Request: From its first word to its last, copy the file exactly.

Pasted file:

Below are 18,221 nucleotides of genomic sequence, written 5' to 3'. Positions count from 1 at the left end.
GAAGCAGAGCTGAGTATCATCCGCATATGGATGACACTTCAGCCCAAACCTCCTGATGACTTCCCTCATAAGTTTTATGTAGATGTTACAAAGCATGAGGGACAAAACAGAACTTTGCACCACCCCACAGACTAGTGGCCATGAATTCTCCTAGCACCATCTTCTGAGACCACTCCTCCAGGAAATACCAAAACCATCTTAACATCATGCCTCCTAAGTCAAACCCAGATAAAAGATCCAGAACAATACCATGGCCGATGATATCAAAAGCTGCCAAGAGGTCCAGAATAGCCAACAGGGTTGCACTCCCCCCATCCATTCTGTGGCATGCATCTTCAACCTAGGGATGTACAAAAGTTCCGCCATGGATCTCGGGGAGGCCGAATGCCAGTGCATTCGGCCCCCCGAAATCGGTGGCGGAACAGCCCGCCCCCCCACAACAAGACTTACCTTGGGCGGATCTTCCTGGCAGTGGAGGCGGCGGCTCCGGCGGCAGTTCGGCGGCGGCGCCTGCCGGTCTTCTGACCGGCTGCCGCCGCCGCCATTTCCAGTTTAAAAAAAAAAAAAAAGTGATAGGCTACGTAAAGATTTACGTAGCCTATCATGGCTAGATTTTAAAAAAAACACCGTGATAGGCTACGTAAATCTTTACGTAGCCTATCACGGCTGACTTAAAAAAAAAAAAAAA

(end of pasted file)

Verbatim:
Below are 18,221 nucleotides of genomic sequence, written 5' to 3'. Positions count from 1 at the left end.
GAAGCAGAGCTGAGTATCATCCGCATATGGATGACACTTCAGCCCAAACCTCCTGATGACTTCCCTCATAAGTTTTATGTAGATGTTACAAAGCATGAGGGACAAAACAGAACTTTGCACCACCCCACAGACTAGTGGCCATGAATTCTCCTAGCACCATCTTCTGAGACCACTCCTCCAGGAAATACCAAAACCATCTTAACATCATGCCTCCTAAGTCAAACCCAGATAAAAGATCCAGAACAATACCATGGCCGATGATATCAAAAGCTGCCAAGAGGTCCAGAATAGCCAACAGGGTTGCACTCCCCCCATCCATTCTGTGGCATGCATCTTCAACCTAGGGATGTACAAAAGTTCCGCCATGGATCTCGGGGAGGCCGAATGCCAGTGCATTCGGCCCCCCGAAATCGGTGGCGGAACAGCCCGCCCCCCCACAACAAGACTTACCTTGGGCGGATCTTCCTGGCAGTGGAGGCGGCGGCTCCGGCGGCAGTTCGGCGGCGGCGCCTGCCGGTCTTCTGACCGGCTGCCGCCGCCGCCATTTCCAGTTTAAAAAAAAAAAAAAAGTGATAGGCTACGTAAAGATTTACGTAGCCTATCATGGCTAGATTTTAAAAAAAACACCGTGATAGGCTACGTAAATCTTTACGTAGCCTATCACGGCTGACTTAAAAAAAAAAAAAAA